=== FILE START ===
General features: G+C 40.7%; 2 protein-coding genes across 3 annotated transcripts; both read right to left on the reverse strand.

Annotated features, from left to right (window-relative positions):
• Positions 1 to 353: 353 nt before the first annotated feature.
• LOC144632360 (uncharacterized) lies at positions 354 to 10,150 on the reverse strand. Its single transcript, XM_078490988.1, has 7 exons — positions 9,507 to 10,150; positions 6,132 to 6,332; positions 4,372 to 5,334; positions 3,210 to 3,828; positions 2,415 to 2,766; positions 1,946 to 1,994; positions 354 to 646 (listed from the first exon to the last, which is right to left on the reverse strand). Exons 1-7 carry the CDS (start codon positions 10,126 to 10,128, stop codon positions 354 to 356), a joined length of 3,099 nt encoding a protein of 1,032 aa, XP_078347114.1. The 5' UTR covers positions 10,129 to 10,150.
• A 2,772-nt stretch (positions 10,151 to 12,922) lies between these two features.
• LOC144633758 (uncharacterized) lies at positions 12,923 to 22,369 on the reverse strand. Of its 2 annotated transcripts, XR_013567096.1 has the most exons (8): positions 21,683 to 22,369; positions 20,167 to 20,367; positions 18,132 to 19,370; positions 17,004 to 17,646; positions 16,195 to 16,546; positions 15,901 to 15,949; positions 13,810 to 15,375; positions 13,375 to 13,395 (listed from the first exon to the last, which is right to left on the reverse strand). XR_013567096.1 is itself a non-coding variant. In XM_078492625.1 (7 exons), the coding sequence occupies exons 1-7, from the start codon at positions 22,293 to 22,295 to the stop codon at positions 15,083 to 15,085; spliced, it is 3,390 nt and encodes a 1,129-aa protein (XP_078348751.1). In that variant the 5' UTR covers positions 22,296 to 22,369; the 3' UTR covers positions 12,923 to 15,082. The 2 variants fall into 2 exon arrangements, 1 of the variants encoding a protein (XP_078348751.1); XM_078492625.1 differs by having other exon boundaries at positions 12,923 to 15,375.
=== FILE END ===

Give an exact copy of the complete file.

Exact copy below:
General features: G+C 40.7%; 2 protein-coding genes across 3 annotated transcripts; both read right to left on the reverse strand.

Annotated features, from left to right (window-relative positions):
• Positions 1 to 353: 353 nt before the first annotated feature.
• LOC144632360 (uncharacterized) lies at positions 354 to 10,150 on the reverse strand. Its single transcript, XM_078490988.1, has 7 exons — positions 9,507 to 10,150; positions 6,132 to 6,332; positions 4,372 to 5,334; positions 3,210 to 3,828; positions 2,415 to 2,766; positions 1,946 to 1,994; positions 354 to 646 (listed from the first exon to the last, which is right to left on the reverse strand). Exons 1-7 carry the CDS (start codon positions 10,126 to 10,128, stop codon positions 354 to 356), a joined length of 3,099 nt encoding a protein of 1,032 aa, XP_078347114.1. The 5' UTR covers positions 10,129 to 10,150.
• A 2,772-nt stretch (positions 10,151 to 12,922) lies between these two features.
• LOC144633758 (uncharacterized) lies at positions 12,923 to 22,369 on the reverse strand. Of its 2 annotated transcripts, XR_013567096.1 has the most exons (8): positions 21,683 to 22,369; positions 20,167 to 20,367; positions 18,132 to 19,370; positions 17,004 to 17,646; positions 16,195 to 16,546; positions 15,901 to 15,949; positions 13,810 to 15,375; positions 13,375 to 13,395 (listed from the first exon to the last, which is right to left on the reverse strand). XR_013567096.1 is itself a non-coding variant. In XM_078492625.1 (7 exons), the coding sequence occupies exons 1-7, from the start codon at positions 22,293 to 22,295 to the stop codon at positions 15,083 to 15,085; spliced, it is 3,390 nt and encodes a 1,129-aa protein (XP_078348751.1). In that variant the 5' UTR covers positions 22,296 to 22,369; the 3' UTR covers positions 12,923 to 15,082. The 2 variants fall into 2 exon arrangements, 1 of the variants encoding a protein (XP_078348751.1); XM_078492625.1 differs by having other exon boundaries at positions 12,923 to 15,375.